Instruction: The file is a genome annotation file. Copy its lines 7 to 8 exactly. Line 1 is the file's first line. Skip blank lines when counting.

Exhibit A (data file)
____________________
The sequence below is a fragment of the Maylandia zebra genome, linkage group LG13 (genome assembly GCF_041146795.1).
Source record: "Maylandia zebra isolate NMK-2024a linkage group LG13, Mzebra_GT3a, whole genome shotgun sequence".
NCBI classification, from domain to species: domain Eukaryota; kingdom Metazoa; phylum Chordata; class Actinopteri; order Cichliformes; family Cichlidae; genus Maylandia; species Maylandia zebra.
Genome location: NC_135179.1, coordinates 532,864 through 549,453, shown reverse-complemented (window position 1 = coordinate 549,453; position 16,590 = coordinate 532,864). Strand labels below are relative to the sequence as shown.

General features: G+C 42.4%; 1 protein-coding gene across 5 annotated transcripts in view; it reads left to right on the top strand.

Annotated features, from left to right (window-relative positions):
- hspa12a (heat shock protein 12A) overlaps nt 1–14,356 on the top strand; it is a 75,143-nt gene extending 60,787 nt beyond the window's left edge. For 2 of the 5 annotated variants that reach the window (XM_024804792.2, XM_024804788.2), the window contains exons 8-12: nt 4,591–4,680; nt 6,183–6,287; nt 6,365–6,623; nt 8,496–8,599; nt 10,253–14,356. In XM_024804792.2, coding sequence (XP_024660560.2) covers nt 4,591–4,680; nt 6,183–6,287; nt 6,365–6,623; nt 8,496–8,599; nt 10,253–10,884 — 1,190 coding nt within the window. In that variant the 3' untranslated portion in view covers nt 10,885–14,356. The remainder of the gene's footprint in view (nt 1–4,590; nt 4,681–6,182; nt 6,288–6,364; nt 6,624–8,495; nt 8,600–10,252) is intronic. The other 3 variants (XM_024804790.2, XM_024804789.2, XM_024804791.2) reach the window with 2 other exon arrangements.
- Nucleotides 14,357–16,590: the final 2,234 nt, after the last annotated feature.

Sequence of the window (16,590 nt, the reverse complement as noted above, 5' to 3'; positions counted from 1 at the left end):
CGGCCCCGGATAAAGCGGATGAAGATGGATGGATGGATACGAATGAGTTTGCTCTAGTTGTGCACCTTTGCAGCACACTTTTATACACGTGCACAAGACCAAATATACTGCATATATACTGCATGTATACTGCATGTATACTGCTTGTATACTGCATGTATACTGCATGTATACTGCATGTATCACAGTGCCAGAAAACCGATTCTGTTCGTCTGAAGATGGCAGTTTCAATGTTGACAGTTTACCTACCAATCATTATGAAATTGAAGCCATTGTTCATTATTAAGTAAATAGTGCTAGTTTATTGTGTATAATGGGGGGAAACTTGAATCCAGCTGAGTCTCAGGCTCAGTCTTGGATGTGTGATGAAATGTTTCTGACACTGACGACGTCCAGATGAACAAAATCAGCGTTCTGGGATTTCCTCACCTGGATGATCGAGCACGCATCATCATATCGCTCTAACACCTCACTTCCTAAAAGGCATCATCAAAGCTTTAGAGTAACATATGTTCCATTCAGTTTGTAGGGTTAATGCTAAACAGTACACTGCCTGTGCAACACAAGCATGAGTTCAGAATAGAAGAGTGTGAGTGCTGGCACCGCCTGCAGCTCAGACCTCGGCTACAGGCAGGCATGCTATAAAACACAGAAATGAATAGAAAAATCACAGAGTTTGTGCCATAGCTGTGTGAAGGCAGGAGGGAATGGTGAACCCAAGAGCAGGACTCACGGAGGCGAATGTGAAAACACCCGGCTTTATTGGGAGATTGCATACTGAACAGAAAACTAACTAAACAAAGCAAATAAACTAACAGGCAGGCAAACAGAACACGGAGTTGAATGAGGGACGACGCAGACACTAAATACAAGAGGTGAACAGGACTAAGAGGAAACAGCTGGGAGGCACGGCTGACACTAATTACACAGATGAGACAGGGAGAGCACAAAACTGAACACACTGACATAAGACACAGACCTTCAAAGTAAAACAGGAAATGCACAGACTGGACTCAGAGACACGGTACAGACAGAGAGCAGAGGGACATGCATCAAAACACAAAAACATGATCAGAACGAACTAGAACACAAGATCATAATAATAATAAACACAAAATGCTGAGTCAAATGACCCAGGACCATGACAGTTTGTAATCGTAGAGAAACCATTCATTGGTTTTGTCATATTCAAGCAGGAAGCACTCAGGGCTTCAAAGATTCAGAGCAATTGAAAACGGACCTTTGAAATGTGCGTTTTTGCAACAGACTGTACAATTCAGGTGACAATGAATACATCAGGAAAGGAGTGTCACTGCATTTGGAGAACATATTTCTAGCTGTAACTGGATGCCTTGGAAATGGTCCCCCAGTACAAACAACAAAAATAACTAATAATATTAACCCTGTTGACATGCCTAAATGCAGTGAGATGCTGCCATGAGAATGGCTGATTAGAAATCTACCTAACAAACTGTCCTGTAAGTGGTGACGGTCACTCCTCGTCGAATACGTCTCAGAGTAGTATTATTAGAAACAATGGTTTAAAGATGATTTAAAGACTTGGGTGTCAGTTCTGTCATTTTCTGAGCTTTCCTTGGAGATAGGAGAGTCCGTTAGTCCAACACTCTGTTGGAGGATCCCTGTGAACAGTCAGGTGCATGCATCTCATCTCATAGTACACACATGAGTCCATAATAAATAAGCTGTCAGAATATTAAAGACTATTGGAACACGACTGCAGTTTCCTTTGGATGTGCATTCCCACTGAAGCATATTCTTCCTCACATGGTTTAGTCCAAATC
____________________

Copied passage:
- hspa12a (heat shock protein 12A) overlaps nt 1–14,356 on the top strand; it is a 75,143-nt gene extending 60,787 nt beyond the window's left edge. For 2 of the 5 annotated variants that reach the window (XM_024804792.2, XM_024804788.2), the window contains exons 8-12: nt 4,591–4,680; nt 6,183–6,287; nt 6,365–6,623; nt 8,496–8,599; nt 10,253–14,356. In XM_024804792.2, coding sequence (XP_024660560.2) covers nt 4,591–4,680; nt 6,183–6,287; nt 6,365–6,623; nt 8,496–8,599; nt 10,253–10,884 — 1,190 coding nt within the window. In that variant the 3' untranslated portion in view covers nt 10,885–14,356. The remainder of the gene's footprint in view (nt 1–4,590; nt 4,681–6,182; nt 6,288–6,364; nt 6,624–8,495; nt 8,600–10,252) is intronic. The other 3 variants (XM_024804790.2, XM_024804789.2, XM_024804791.2) reach the window with 2 other exon arrangements.
- Nucleotides 14,357–16,590: the final 2,234 nt, after the last annotated feature.